The FATCA reporting deadline for Reporting UAE FIs to report is 30 June of the year following each reporting period unless the reporting deadline has been extended as communicated by your regulatory authority.

Your regulatory authority will provide you with further information in case there is a change to yearly reporting deadlines.

19. Can a third-party service provider fulfil the FATCA due diligence and reporting obligations on behalf of UAE FIs?

The UAE-US IGA provides that Reporting UAE FIs may use third-party service providers to fulfill obligations under the IGA (e.g. fund managers on behalf of funds and trustees on behalf of trusts), but these obligations shall remain the responsibility of the Reporting UAE FI. Any failure by a third-party service provider would be regarded as a failure by the Reporting UAE FI.

It is not required that the service provider be within the same jurisdiction as the Reporting UAE FI or obtain approval from the relevant regulatory authority of the UAE FI to act as a service provider for the FI.

 

20. If an entity that is a Reporting UAE FI is liquidated on 31 March 2020, is the Reporting UAE FI still required to file a FATCA return for calendar year 2020 by 30 June 2021?

A Reporting UAE FI would be required to fulfill its reporting obligations until the date it ceases to be a Reporting UAE FI (e.g. due to liquidation or closure). Therefore, if the entity is a Reporting UAE FI in calendar year 2020 (i.e. between 1 January 2020 - 31 December 2020), it would be required to submit a FATCA return for calendar year 2020 by 30 June 2021 (or a nil return, if applicable).

Hence, if the entity was considered a Reporting UAE FI up to the point of liquidation on 31 March 2021 (and therefore a Reporting UAE FI at a point during calendar year 2020), the entity would be required to submit a FATCA return for calendar year 2020 by 30 June 2021 (or a nil return, if applicable).

 

21. If an entity that is a Reporting UAE FI is liquidated, what are the responsibilities of the Reporting UAE FI to ensure the FATCA account is closed?

It is the Reporting UAE FI’s responsibility to notify the relevant regulatory authority that it has been liquidated and ensure that FATCA Financial Accounts are closed and subsequently that the Reporting UAE FI is deregistered from the regulatory authority’s FATCA reporting portal.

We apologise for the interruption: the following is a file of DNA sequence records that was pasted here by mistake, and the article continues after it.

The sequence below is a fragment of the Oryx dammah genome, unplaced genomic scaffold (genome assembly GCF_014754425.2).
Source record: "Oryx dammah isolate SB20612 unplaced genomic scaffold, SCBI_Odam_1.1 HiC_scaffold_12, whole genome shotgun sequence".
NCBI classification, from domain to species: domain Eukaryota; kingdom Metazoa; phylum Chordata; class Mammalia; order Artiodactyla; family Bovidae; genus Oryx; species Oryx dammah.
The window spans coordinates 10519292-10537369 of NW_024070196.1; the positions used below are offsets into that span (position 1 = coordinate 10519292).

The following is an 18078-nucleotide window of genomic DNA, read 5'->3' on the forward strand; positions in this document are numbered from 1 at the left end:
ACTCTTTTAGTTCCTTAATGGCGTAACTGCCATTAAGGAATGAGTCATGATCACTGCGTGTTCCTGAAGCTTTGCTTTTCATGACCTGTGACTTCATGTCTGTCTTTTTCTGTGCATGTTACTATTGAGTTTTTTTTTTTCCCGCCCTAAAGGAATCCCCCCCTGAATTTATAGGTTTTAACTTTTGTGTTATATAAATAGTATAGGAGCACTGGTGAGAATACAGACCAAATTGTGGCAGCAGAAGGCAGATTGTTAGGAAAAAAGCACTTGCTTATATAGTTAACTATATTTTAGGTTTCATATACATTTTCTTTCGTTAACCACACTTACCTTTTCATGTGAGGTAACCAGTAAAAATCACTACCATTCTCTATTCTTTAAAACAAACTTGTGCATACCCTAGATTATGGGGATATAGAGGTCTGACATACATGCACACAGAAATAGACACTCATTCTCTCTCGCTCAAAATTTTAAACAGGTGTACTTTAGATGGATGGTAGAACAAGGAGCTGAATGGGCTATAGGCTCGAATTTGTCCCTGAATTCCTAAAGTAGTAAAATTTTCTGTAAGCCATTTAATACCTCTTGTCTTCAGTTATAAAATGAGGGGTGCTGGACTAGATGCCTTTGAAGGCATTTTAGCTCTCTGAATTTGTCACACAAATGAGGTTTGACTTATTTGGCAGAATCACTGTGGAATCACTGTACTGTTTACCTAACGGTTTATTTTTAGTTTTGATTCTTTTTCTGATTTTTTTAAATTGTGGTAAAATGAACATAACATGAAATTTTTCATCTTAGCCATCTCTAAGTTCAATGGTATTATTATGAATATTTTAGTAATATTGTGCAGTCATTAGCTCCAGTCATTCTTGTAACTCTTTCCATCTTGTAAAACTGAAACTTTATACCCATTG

Unregulated Entities which are Reporting UAE FIs must notify the UAE Ministry of Finance (in its capacity as a regulatory authority for Unregulated Entities) that it has been liquidated and ensure that the FATCA Financial Accounts are closed.

A Financial Account is treated as a Reportable Account as of the date it is identified as such pursuant to the due diligence procedures under the FATCA legislation. A Reportable Account remains reportable until the date it ceases to be a Reportable Account (e.g. due to the closure of the account). If a Reportable Account is closed due to the liquidation or winding up of the Reporting UAE FI, information with respect to such account remains annually reportable until the date of closure of the Financial Account by the Reporting UAE FI in the framework of the liquidation or the winding-up.

It is also the responsibility of the Reporting UAE FI to deregister from the US IRS FATCA portal.

 

22. Do Active Non-Financial Foreign Entities (“NFFEs”) or Passive NFFEs have reporting obligations under FATCA?

Under FATCA, a UAE FI includes any entity that:

  1. accepts deposits in the ordinary course of a banking or similar business (a Depository Institution);
  2. holds financial assets for the account of others as a substantial portion of its business (a Custodial Institution);
  3. is engaged primarily in the business of investing, reinvesting, trading securities, partnership interests, commodities or similar financial instruments (an Investment Entity); or
  4. issues or makes payments in respect of insurance or annuity contracts (a Specified Insurance Company).

Entities which are not UAE FIs are considered NFFEs for the purposes of FATCA. This could be an Active NFFE or Passive NFFE as defined under the UAE-US FATCA Intergovernmental Agreement (“IGA”).

Active or Passive NFFEs do not have reporting (or nil return) filing obligations under the UAE-US FATCA Intergovernmental Agreement (“IGA”).

23. What is the process for submitting a nil return for FATCA purposes?

If you are a Reporting UAE FI, you must file annual returns (or a nil return, if applicable), to the applicable regulatory authority in the UAE (or the UAE Ministry of Finance if you are an Unregulated Entity) by the stipulated deadline.

The nil reporting requirement is a 'tick the box' exercise in the FATCA portal and no documentation is required to be submitted at the present time (although this may be subject to change in the future).

Key FATCA abbreviations and defined terms

​TermRefers to
FATCAForeign Account Tax Compliance Act
FFIForeign Financial Institution
GIINGlobal Intermediary Identification Number – A number assigned to financial institutions by the US Internal Revenue Service
IRS US Internal Revenue Service
New AccountAny financial account opened at a UAE FI on or after 1 July 2014
NFFENon-Financial Foreign Entity
NPFINon-Participating Financial Institution
Pre-existing Account Any financial account maintained at an UAE FI as at 3o June 2014
UAE-US IGAIntergovernmental Agreement - The agreement concluded by the US and the UAE for FATCA
UAE MoFUAE Ministry of Finance,/td>
US TINTax Identification Number is an identification number used by the IRS to administer their tax laws.

For all other defined terms, refer to the UAE-US IGA